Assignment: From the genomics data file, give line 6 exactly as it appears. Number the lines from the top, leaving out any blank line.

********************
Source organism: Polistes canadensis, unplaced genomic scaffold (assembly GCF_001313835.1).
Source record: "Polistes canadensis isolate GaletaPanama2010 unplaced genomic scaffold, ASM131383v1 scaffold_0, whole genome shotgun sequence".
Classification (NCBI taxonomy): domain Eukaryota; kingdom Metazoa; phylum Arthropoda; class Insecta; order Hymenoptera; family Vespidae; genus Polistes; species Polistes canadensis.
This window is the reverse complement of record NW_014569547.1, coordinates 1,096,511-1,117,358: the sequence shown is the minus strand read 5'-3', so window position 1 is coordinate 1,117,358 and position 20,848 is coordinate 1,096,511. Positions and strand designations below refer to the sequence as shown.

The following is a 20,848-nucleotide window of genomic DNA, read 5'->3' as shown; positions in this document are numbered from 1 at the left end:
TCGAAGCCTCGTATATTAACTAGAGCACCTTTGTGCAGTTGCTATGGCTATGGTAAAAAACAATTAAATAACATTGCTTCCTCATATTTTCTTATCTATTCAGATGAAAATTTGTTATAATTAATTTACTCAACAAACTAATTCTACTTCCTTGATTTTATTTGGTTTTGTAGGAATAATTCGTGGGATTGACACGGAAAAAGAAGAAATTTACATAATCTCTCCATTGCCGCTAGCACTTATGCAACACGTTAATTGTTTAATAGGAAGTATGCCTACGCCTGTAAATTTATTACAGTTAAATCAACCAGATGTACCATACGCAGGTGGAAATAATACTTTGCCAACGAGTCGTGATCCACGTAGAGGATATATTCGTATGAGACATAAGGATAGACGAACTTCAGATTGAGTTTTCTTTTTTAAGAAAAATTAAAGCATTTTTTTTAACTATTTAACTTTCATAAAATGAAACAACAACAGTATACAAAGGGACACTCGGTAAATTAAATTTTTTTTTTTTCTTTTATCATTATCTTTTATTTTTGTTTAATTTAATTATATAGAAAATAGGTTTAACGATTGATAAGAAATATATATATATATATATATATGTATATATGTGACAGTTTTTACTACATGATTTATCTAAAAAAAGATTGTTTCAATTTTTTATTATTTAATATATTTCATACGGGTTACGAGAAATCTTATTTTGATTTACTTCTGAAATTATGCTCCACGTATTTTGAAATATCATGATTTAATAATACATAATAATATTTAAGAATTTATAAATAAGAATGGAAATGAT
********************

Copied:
TCGAAGCCTCGTATATTAACTAGAGCACCTTTGTGCAGTTGCTATGGCTATGGTAAAAAACAATTAAATAACATTGCTTCCTCATATTTTCTTATCTATTCAGATGAAAATTTGTTATAATTAATTTACTCAACAAACTAATTCTACTTCCTTGATTTTATTTGGTTTTGTAGGAATAATTCGTGGGATTGACACGGAAAAAGAAGAAATTTACATAATCTCTCCATTGCCGCTAGCACTTATGCAACACGTTAATTGTTTAATAGGAAGTATGCCTACGCCTGTAAATTTATTACAGTTAAATCAACCAGATGTACCATACGCAGGTGGAAATAATACTTTGCCAACGAGTCGTGATCCACGTAGAGGATATATTCGTATGAGACATAAGGATAGACGAACTTCAGATTGAGTTTTCTTTTTTAAGAAAAATTAAAGCATTTTTTTTAACTATTTAACTTTCATAAAATGAAACAACAACAGTATACAAAGGGACACTCGGTAAATTAAATTTTTTTTTTTTCTTTTATCATTATCTTTTATTTTTGTTTAATTTAATTATATAGAAAATAGGTTTAACGATTGATAAGAAATATATATATATATATATATATGTATATATGTGACAGTTTTTACTACATGATTTATCTAAAAAAAGATTGTTTCAATTTTTTATTATTTAATATATTTCATACGGGTTACGAGAAATCTTATTTTGATTTACTTCTGAAATTATGCTCCACGTATTTTGAAATATCATGATTTAATAATACATAATAATATTTAAGAATTTATAAATAAGAATGGAAATGAT